Action / Mystery / Sci-Fi / Thriller


Uploaded By: FREEMAN
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June 29, 2016 at 08:19 AM



James Cosmo as Bob Gillette
George Sanders as The Admiral - Sir Geoffrey
Judy Geeson as Victoria Brown
Ian Bannen as Dr. Del Shaw
720p 1080p
652.04 MB
24 fps
1hr 32 min
P/S 4 / 1
1.38 GB
24 fps
1hr 32 min
P/S 1 / 3

Movie Reviews

Reviewed by Zakerias 7 / 10

Probably the most realistic movie about the environment ever

Whenever I want to watch a late-night BBC movie, I always check the IMDb site first to find out if it is worth to stay up for. At first I had my doubts about this one, but I'm certainly glad to have seen it.

Without being patronizing, idealistic or action filled, this movie is the most realistic movies about the environment. Some might say it lacks gore and monsters, but that is not the point of this film. It has interesting twists and turns and the characters all are reacting very unexpected. Again, this may confuse the average Sylvester Stallone fan, but for me it was very pleasant to see a movie with intelligent plot.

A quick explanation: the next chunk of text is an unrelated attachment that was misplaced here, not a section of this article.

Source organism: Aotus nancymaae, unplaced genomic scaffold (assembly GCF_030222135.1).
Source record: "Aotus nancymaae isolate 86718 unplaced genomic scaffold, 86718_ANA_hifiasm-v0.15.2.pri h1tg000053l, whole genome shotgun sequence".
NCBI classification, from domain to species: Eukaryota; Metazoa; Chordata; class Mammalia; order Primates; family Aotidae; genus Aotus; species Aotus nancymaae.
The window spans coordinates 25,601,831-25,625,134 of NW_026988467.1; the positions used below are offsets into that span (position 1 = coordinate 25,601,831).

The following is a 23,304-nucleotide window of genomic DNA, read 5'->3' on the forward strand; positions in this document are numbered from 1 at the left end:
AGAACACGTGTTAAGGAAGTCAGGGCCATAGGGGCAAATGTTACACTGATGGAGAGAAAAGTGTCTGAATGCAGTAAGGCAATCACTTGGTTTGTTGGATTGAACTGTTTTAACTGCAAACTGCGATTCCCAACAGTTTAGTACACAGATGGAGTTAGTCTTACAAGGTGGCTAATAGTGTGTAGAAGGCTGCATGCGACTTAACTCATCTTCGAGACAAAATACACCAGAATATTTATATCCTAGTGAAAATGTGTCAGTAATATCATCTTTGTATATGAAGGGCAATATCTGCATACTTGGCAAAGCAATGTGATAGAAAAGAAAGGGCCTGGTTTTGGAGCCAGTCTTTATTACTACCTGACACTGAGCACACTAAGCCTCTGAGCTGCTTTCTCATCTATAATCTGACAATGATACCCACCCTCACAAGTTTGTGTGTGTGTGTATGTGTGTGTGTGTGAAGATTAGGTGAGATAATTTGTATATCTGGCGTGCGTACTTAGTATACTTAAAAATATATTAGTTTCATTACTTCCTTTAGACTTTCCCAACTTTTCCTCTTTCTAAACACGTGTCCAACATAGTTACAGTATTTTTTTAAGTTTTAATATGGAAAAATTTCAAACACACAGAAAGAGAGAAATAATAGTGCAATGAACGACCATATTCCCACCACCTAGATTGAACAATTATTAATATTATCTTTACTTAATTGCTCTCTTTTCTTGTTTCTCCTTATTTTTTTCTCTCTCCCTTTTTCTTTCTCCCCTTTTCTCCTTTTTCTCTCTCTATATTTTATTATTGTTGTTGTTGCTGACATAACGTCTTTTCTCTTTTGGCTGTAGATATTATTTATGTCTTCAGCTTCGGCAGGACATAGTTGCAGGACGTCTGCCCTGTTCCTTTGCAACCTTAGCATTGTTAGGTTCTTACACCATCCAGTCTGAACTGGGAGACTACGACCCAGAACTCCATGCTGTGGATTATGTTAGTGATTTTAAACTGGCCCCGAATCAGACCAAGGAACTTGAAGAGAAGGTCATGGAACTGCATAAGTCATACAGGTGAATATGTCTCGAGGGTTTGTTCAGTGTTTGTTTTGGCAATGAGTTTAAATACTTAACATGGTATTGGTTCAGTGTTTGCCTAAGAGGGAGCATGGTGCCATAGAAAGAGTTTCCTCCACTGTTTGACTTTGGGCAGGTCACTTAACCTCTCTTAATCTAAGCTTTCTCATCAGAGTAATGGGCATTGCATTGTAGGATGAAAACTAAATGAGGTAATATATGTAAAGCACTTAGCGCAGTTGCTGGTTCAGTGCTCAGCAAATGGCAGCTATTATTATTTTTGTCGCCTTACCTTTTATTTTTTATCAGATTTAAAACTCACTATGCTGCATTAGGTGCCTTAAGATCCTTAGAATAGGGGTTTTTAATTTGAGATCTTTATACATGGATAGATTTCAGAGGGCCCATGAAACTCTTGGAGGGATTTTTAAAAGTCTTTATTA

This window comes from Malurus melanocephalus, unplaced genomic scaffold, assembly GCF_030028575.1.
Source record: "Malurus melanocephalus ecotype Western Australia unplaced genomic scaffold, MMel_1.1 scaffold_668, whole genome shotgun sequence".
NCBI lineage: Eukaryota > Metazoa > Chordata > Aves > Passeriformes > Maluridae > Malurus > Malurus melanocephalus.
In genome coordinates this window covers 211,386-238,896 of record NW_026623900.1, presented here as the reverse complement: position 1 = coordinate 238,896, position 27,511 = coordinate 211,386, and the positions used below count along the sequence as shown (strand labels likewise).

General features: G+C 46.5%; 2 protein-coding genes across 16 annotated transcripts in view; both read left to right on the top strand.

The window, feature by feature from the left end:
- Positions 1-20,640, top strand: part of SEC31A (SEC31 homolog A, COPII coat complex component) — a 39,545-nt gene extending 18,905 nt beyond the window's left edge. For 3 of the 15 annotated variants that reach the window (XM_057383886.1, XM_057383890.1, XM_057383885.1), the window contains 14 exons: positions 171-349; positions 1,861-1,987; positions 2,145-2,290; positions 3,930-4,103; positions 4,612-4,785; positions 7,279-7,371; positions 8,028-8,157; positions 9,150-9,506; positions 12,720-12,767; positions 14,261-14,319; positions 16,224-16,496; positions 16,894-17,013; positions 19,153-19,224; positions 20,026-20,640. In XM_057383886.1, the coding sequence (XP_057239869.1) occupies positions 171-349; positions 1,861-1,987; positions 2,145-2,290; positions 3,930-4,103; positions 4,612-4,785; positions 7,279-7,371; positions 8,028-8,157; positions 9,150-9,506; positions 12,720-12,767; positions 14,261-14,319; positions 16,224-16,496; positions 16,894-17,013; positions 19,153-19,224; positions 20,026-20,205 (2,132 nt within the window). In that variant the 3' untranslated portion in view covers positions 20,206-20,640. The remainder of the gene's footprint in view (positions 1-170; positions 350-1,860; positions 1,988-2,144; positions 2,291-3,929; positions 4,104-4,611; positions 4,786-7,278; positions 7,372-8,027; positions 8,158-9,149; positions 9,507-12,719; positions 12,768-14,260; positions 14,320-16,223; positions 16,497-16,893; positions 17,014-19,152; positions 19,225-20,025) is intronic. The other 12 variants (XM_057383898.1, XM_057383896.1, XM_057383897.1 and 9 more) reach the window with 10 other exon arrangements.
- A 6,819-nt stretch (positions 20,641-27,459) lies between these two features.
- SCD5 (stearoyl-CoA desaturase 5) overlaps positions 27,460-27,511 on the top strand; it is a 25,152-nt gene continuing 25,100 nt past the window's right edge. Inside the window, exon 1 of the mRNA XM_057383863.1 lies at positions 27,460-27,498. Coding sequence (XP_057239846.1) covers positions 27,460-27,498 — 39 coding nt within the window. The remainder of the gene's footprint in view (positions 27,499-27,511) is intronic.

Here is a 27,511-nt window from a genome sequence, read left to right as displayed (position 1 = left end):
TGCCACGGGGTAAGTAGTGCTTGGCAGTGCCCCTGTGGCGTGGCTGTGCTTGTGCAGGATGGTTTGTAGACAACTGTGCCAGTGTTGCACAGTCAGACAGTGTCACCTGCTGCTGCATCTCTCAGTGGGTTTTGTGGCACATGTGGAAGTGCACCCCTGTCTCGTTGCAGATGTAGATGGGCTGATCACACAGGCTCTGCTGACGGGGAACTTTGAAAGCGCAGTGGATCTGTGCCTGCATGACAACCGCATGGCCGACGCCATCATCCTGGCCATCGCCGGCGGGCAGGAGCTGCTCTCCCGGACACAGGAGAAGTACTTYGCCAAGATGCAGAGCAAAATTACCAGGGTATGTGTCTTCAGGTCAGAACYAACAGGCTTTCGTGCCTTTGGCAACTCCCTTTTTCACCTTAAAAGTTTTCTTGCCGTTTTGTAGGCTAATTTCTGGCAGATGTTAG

The movie could be seen as some thriller/horror crossover, but the strange thing about this one is that the story isn't about zombies and that it has a unsatisfying ending, which is good. No pointing fingers, no big stormy weather scenes and no action hero stuff.

If you hated "The day after tomorrow", you'll like this one. Cause this one might prove that environmentalists aren't always right...

I give this one a 8/10

Reviewed by tuikie 7 / 10

Since when is this horror?

Firstly, this is NOT a horror movie (And who thought up the cannibalistic islanders?). The film is about the devastation that comes from the pollution of one the islands beaches with synthetic hormones.

The islanders, having been made to suspect that the physical and mental deformities they're suffering from are caused by generations of inbreeding, regard the coming of an environmentalist as a threat to their community. They hide the sick and try to make sure that nothing 'wrong' is found. The movie is about the struggle of an environmentalist to find out what's the matter with the island, and then the struggle to educate the population about the cause and possible solutions for the problems.

All in all not a bad environmental drama, reminds me a bit of the Minimata disaster in Japan. I give it a 7 out of 10, mainly for the atmosphere on the island and the balls it must have taken to make this film in '72.

Reviewed by Paul Andrews ([email protected]) 7 / 10

"Does your bucket need emptying?" I liked it.